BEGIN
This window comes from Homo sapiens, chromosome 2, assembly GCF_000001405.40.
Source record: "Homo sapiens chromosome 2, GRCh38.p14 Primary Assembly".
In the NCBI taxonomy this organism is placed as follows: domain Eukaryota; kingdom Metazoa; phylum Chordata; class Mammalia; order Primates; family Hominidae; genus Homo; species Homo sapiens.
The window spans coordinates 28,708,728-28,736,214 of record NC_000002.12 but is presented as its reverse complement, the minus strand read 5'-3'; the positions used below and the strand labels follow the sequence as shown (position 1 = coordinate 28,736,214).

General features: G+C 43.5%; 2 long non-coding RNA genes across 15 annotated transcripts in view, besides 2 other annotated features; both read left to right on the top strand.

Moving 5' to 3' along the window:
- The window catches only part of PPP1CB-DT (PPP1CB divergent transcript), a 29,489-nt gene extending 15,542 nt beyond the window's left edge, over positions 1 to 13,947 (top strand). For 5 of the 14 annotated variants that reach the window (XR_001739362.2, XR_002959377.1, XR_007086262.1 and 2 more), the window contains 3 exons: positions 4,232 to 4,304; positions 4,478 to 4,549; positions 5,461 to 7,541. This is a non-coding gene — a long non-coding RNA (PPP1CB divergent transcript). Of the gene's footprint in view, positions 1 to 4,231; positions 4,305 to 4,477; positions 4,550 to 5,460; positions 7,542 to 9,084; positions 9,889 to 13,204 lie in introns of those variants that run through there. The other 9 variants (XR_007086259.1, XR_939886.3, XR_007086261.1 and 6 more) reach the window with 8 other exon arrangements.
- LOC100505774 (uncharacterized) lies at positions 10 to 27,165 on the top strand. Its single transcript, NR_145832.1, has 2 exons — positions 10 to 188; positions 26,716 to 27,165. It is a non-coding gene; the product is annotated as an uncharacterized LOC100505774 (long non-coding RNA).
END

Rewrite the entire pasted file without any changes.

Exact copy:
This window comes from Homo sapiens, chromosome 2, assembly GCF_000001405.40.
Source record: "Homo sapiens chromosome 2, GRCh38.p14 Primary Assembly".
In the NCBI taxonomy this organism is placed as follows: domain Eukaryota; kingdom Metazoa; phylum Chordata; class Mammalia; order Primates; family Hominidae; genus Homo; species Homo sapiens.
The window spans coordinates 28,708,728-28,736,214 of record NC_000002.12 but is presented as its reverse complement, the minus strand read 5'-3'; the positions used below and the strand labels follow the sequence as shown (position 1 = coordinate 28,736,214).

General features: G+C 43.5%; 2 long non-coding RNA genes across 15 annotated transcripts in view, besides 2 other annotated features; both read left to right on the top strand.

Moving 5' to 3' along the window:
- The window catches only part of PPP1CB-DT (PPP1CB divergent transcript), a 29,489-nt gene extending 15,542 nt beyond the window's left edge, over positions 1 to 13,947 (top strand). For 5 of the 14 annotated variants that reach the window (XR_001739362.2, XR_002959377.1, XR_007086262.1 and 2 more), the window contains 3 exons: positions 4,232 to 4,304; positions 4,478 to 4,549; positions 5,461 to 7,541. This is a non-coding gene — a long non-coding RNA (PPP1CB divergent transcript). Of the gene's footprint in view, positions 1 to 4,231; positions 4,305 to 4,477; positions 4,550 to 5,460; positions 7,542 to 9,084; positions 9,889 to 13,204 lie in introns of those variants that run through there. The other 9 variants (XR_007086259.1, XR_939886.3, XR_007086261.1 and 6 more) reach the window with 8 other exon arrangements.
- LOC100505774 (uncharacterized) lies at positions 10 to 27,165 on the top strand. Its single transcript, NR_145832.1, has 2 exons — positions 10 to 188; positions 26,716 to 27,165. It is a non-coding gene; the product is annotated as an uncharacterized LOC100505774 (long non-coding RNA).